New Campaign Asks People to “Get Wild for Wildlife” Top story

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In short
The Wild for Life campaign stresses that greed, fashion, ignorance, indifference, investment, corruption, pseudo-medicinal use and cultural belief should not result in threats to any species.

The United Nations is asking people to "go wild for wildlife" and use their own sphere of influence to help end the illegal trade in species.

The appeal follows a confirmation that damage from the illicit trade in wildlife products has become so serious and dwarfs the illegal trade in small arms, which is valued at about 3 billion US Dollars. It is the world's fourth-largest criminal enterprise after drug smuggling, counterfeiting and human trafficking.

A rapid response report released by Interpol and the United Nations Environment Program (UNEP), on the eve of World Environment Day (WED), finds that weak laws and poorly funded security forces are enabling international criminal networks and armed rebels to profit from a trade that fuels conflicts, devastates ecosystems and is threatening species with extinction.

The Rise of Environmental Crime report shows that smugglers and poachers are driving whole species to the brink of extinction. Species such as rhinos, tigers, gorillas, sea turtles and elephants have become endangered, UNEP Executive Director Achim Steiner said.

More than one quarter of the world's elephant population has been killed in a decade. Some of world's most vulnerable wildlife, like rhinos and elephants, are being killed at a rate that has grown by more than 25 per cent every year in the last decade.

"The result is not only devastating to the environment and local economies, but to all those who are menaced by these criminal enterprises. The world needs to come together now to take strong national and international action to bring environmental crime to an end."
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The last decade has seen environmental crime rise by at least 5-7 per cent per year. This means that environmental crime - which includes the illegal trade in wildlife, corporate crime in the forestry sector, the illegal exploitation and sale of gold and other minerals, illegal fisheries, the trafficking of hazardous waste and carbon credit fraud - is growing two to three times faster than global GDP.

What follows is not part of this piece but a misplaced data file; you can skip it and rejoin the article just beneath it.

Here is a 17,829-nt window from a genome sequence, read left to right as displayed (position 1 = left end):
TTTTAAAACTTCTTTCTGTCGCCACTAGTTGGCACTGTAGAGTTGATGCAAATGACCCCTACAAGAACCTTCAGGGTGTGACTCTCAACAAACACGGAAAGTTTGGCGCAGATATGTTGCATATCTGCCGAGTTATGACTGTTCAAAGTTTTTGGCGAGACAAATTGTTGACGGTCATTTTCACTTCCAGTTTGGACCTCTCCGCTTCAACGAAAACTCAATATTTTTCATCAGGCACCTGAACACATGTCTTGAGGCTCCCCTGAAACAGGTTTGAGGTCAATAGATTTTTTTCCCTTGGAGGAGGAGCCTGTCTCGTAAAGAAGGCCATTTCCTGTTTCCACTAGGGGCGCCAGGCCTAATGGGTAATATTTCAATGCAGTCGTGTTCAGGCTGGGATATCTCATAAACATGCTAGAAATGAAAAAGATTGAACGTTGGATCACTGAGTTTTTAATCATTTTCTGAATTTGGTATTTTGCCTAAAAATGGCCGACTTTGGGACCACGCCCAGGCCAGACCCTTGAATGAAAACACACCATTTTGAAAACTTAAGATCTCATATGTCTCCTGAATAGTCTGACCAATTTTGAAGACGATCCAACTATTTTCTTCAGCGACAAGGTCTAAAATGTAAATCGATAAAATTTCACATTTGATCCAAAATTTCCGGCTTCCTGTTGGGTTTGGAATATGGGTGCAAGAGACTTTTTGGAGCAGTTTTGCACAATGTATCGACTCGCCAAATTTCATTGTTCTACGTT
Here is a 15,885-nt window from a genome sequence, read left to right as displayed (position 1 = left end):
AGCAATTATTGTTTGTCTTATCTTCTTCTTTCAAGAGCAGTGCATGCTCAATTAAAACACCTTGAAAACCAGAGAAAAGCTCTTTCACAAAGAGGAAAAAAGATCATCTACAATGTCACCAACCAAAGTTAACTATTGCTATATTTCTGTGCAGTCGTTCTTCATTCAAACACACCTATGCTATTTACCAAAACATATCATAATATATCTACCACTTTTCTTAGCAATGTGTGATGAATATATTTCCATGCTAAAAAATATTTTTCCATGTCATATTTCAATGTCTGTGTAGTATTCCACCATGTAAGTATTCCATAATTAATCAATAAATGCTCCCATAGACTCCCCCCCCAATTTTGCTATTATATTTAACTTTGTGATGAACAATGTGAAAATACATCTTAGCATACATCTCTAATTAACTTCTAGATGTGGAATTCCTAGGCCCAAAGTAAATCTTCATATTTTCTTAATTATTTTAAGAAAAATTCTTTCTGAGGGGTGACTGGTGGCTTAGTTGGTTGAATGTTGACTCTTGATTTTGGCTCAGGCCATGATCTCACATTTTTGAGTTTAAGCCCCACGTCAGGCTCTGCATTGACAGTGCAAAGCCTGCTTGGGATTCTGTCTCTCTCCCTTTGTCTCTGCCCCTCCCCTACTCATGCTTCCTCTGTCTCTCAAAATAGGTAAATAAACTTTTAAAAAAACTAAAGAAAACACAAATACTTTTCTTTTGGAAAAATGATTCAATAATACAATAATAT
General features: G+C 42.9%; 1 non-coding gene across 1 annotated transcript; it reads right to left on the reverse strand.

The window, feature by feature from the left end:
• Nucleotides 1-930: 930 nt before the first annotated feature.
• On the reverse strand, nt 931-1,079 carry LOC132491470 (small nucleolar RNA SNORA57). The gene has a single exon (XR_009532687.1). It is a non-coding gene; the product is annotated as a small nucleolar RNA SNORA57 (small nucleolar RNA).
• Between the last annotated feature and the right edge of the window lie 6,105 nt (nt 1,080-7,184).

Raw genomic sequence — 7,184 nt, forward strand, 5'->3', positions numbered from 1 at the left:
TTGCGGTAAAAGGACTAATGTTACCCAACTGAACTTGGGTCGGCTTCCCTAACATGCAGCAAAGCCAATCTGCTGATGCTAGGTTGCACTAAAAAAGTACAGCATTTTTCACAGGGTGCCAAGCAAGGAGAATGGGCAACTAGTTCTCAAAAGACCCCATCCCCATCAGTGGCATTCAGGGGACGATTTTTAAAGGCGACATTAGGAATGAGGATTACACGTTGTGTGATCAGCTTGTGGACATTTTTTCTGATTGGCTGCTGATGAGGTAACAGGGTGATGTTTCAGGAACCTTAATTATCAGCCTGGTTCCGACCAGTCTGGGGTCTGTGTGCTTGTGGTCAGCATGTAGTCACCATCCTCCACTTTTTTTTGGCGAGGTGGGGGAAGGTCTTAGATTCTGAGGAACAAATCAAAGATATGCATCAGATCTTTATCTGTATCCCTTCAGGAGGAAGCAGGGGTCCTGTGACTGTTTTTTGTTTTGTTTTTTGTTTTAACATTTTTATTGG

The report recommends strong action, legislation and sanctions at the national and international level, including measures targeted at disrupting overseas tax havens; an increase in financial support commensurate with the serious threat that environmental crime poses to sustainable development; and economic incentives and alternative livelihoods for those at the bottom of the environmental crime chain.

To combat the illegal trade in wildlife, the United Nations system and partners have launched their Wild for Life campaign, which draws on support from celebrities such as footballer Yaya Touré, Actor Don Cheadle and Neymar Jr. to mobilize millions to take action against poaching and the trafficking of illegal wildlife products.

The "Wild for Life" campaign stresses that greed, fashion, ignorance, indifference, investment, corruption, pseudo-medicinal use and cultural belief should not result in threats to any species.


About the author

Sylvia Nankya
Sylvia is an Editor and Media Trainer with Uganda Radio Network. She has been a URN staff member since 2013. Sylvia has previously worked as a reporter and news anchor with Radio One (2001-2009) and with Vision Group (2009-2011). Six of her active years in Journalism were spent covering the Parliament of Uganda.

Over the past few years, Sylvia has worked to promote the positive development of societies recovering from conflict through training journalists on choices of stories, how they report issues and use of appropriate language in covering conflict and post-conflict situations.

She is an Alumni of RNTC- Holland, Les Aspin Centre for Government at Marquette University-WI, USA and a Community Solutions Fellow.